Detroit's East Side Village Health Worker Partnership: Community-Based Lay Health Advisor Intervention in an Urban Area

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    In recent years, there have been few reports in the literature of interventions using a lay health advisor approach in an urban area. Consequently, little is known about how implementation of this type of community health worker model, which has been used extensively in rural areas, may differ in an urban area. This article describes the implementation of the East Side Village Health Worker Partnership, a lay health advisor intervention, in Detroit, Michigan, and notes how participatory action research methods and principles for community-based partnership research are being used to guide the intervention. Findings are presented on how the urban context is affecting the design and implementation of this intervention. Implications of the findings for health educators are also presented and include the utility of a participatory action research approach, the importance of considering the context and history of a community in designing a health education intervention, and the importance of recognizing and considering the differences between rural and urban settings when designing a health education intervention.Peer Reviewedhttp://deepblue.lib.umich.edu/bitstream/2027.42/67390/2/10.1177_109019819802500104.pd

    Using RNA-seq to determine the transcriptional landscape and the hypoxic response of the pathogenic yeast Candida parapsilosis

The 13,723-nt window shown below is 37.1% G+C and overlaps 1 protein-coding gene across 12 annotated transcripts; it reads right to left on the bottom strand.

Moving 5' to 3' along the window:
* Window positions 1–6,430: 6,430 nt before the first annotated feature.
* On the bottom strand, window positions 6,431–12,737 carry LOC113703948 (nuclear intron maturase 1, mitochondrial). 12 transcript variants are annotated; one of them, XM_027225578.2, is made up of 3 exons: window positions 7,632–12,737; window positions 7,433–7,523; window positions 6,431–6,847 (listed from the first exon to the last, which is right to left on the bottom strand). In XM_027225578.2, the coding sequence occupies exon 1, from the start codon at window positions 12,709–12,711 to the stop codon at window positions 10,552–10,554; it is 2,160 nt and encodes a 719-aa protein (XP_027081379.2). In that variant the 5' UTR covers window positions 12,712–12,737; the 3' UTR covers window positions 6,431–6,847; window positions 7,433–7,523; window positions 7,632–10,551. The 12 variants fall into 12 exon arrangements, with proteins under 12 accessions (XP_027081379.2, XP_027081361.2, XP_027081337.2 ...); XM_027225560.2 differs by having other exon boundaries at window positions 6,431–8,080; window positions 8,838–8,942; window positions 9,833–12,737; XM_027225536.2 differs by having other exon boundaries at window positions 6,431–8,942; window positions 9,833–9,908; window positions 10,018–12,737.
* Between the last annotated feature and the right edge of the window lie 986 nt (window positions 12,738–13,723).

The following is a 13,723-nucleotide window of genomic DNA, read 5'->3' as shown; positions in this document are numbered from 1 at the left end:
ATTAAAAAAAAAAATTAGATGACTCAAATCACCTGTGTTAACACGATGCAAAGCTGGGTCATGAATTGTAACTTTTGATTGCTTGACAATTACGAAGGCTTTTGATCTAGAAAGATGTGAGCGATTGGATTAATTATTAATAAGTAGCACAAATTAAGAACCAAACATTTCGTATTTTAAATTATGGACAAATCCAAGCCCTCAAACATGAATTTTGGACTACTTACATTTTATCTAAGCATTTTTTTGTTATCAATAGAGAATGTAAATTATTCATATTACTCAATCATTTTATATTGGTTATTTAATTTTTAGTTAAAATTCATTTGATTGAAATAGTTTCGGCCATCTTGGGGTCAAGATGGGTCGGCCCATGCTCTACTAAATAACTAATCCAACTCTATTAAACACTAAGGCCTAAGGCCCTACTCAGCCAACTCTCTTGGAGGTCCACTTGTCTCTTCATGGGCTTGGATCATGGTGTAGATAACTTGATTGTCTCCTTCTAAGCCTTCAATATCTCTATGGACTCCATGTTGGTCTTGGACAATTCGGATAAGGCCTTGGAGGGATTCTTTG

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    <p>Abstract</p> <p>Background</p> <p><it>Candida parapsilosis </it>is one of the most common causes of <it>Candida </it>infection worldwide. However, the genome sequence annotation was made without experimental validation and little is known about the transcriptional landscape. The transcriptional response of <it>C. parapsilosis </it>to hypoxic (low oxygen) conditions, such as those encountered in the host, is also relatively unexplored.</p> <p>Results</p> <p>We used next generation sequencing (RNA-seq) to determine the transcriptional profile of <it>C. parapsilosis </it>growing in several conditions including different media, temperatures and oxygen concentrations. We identified 395 novel protein-coding sequences that had not previously been annotated. We removed > 300 unsupported gene models, and corrected approximately 900. We mapped the 5' and 3' UTR for thousands of genes. We also identified 422 introns, including two introns in the 3' UTR of one gene. This is the first report of 3' UTR introns in the Saccharomycotina. Comparing the introns in coding sequences with other species shows that small numbers have been gained and lost throughout evolution. Our analysis also identified a number of novel transcriptional active regions (nTARs). We used both RNA-seq and microarray analysis to determine the transcriptional profile of cells grown in normoxic and hypoxic conditions in rich media, and we showed that there was a high correlation between the approaches. We also generated a knockout of the <it>UPC2 </it>transcriptional regulator, and we found that similar to <it>C. albicans</it>, Upc2 is required for conferring resistance to azole drugs, and for regulation of expression of the ergosterol pathway in hypoxia.</p> <p>Conclusion</p> <p>We provide the first detailed annotation of the <it>C. parapsilosis </it>genome, based on gene predictions and transcriptional analysis. We identified a number of novel ORFs and other transcribed regions, and detected transcripts from approximately 90% of the annotated protein coding genes. We found that the transcription factor Upc2 role has a conserved role as a major regulator of the hypoxic response in <it>C. parapsilosis </it>and <it>C. albicans</it>.</p